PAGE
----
With a reasonably modern PSU and SATA drives (all 2020+), does your advice still apply? Would I loose any relevant drive-related functionality without PWDIS?
I was going to passthrough the SAS controller to a TrueNAS VM.
 
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nexox

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May 3, 2023
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SATA drives don't support the SAS error reporting protocol, so when they're behind an expander you may get an error up to the OS level and have no idea what drive it came from.
 

Sean Ho

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But SATA drives will report SATA errors just fine via STP across the SAS HBA. With this little density, OP can mix and match SATA and SAS drives freely without much performance impact.

If 3.3v is not removed, the risk is that the drives will simply not initialize.
 

nexox

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May 3, 2023
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But SATA drives will report SATA errors just fine via STP across the SAS HBA.
My experience, and that of others however long ago I checked (the SATA spec hasn't changed since,) is that this doesn't work once you have a SAS expander in between the drives and HBA.
 

mattventura

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Nov 9, 2022
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As said, you'd need a "reverse breakout" to connect the individual SAS ports on the motherboard to a 4-lane connector on an expander. Good expanders are very cheap nowadays (<$25 for an 82885T). Also claims to support STP according to the manual, though I only run SAS drives on mine.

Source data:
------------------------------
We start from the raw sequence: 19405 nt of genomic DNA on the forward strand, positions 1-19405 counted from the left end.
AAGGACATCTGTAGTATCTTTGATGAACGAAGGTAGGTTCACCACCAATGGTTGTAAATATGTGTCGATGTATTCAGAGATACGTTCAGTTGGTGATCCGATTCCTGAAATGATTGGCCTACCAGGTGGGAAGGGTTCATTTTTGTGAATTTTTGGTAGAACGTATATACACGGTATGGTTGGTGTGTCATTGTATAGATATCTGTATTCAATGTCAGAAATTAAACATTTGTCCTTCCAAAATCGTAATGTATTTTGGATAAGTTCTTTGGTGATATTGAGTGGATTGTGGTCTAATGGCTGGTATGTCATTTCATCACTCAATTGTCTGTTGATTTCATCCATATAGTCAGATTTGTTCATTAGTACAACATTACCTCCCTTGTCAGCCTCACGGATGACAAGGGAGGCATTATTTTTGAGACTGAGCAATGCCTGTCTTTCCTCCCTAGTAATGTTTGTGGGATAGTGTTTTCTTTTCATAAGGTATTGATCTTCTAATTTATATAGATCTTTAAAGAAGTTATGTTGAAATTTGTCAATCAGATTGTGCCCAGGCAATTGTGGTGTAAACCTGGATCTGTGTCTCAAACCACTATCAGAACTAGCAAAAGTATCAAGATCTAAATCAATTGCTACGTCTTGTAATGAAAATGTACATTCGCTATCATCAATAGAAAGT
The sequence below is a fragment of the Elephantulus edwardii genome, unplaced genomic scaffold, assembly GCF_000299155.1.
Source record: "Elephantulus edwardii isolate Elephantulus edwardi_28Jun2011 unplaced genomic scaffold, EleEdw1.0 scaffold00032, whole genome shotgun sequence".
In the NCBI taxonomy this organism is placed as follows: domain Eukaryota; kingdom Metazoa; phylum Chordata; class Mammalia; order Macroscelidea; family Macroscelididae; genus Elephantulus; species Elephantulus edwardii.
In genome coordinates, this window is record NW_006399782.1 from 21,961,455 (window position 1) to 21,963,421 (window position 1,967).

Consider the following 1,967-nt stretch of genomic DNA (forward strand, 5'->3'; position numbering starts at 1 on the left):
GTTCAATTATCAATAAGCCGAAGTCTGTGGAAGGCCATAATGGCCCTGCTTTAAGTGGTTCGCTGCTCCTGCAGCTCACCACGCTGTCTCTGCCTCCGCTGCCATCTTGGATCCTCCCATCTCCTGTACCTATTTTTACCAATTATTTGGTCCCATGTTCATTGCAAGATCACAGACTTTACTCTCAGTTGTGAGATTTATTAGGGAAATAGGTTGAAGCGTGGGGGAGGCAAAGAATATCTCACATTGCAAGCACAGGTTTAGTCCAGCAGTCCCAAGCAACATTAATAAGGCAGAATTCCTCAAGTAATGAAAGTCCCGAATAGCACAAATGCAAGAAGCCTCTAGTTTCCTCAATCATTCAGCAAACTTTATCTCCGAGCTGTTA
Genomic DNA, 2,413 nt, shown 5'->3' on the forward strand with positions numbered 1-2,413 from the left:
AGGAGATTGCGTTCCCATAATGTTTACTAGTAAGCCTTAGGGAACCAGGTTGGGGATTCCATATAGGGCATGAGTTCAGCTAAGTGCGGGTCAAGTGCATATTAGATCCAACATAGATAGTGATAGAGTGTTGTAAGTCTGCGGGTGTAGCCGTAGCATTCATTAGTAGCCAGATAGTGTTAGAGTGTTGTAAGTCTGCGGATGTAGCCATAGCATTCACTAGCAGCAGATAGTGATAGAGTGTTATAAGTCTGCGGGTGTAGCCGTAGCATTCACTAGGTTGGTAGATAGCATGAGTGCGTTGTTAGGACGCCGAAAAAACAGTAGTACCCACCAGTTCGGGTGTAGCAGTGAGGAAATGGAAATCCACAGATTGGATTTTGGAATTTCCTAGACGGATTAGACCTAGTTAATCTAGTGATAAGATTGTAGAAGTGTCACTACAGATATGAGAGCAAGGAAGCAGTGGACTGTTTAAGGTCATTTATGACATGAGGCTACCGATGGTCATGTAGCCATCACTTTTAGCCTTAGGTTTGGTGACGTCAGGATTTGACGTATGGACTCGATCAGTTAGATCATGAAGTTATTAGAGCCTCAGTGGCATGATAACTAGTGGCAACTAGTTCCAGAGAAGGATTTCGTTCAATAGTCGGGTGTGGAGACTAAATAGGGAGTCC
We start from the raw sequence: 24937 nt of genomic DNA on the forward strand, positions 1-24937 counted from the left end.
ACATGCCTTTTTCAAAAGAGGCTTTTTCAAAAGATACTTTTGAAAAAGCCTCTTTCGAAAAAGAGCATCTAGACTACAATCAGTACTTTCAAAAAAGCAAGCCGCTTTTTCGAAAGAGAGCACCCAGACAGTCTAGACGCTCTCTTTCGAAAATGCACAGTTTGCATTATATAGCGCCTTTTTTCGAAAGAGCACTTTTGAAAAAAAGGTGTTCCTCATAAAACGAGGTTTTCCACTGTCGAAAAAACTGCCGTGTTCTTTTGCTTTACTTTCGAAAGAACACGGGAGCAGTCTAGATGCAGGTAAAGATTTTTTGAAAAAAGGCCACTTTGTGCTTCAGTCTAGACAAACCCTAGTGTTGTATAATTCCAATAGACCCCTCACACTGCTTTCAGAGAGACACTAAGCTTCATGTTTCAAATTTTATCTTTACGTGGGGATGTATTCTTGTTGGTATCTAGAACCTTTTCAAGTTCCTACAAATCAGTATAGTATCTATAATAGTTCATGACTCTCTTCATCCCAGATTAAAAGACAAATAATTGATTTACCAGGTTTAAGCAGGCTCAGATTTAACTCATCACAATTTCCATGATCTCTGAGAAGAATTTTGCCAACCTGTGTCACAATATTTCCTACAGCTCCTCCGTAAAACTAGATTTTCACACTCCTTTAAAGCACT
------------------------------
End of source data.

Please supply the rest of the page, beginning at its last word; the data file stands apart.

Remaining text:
Sean Ho

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My experience, and that of others however long ago I checked (the SATA spec hasn't changed since,) is that this doesn't work once you have a SAS expander in between the drives and HBA.
Are there particular SATA errors you're thinking of? I have an ancient HUA723020 (SATA 2TB) on SAS2-EL2 to 9211, and I can see SMART attributes like 198 (offline uncorrectable) and an ATA error log including a series of CRC errors from back when I had a faulty cable. If you have a specific command you'd like me to run against my drive, I'd be happy to. Not trying to change your mind, just offering information.
 

nexox

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SMART is fine, it's things like read and write errors as they happen, the kind of messages that indicate to RAID controllers that they should kick out a disk. I was lucky and managed to stop my array then check SMART to find the bad drive, others I know had the controller shoot the wrong drive(s), then the failing drive fully died and they were left with inconsistent devices to recover as much as they could.

I have seen some references that some SAS3 expanders might handle this better than the SAS1 and 2 expanders involved in the issues I know about, but since manufacturers don't really talk about it to begin with it's hard to find anything specific.
 

nexox

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I was using md software RAID, probably why it didn't end in total corruption, hardware RAID seemed to make worse choices, but it's still the same issue and manifested the same with md, errors that weren't associated with any particular disk, I think the kernel printed the HBA port, which would have been fine when directly connected, but was pretty useless with an expander.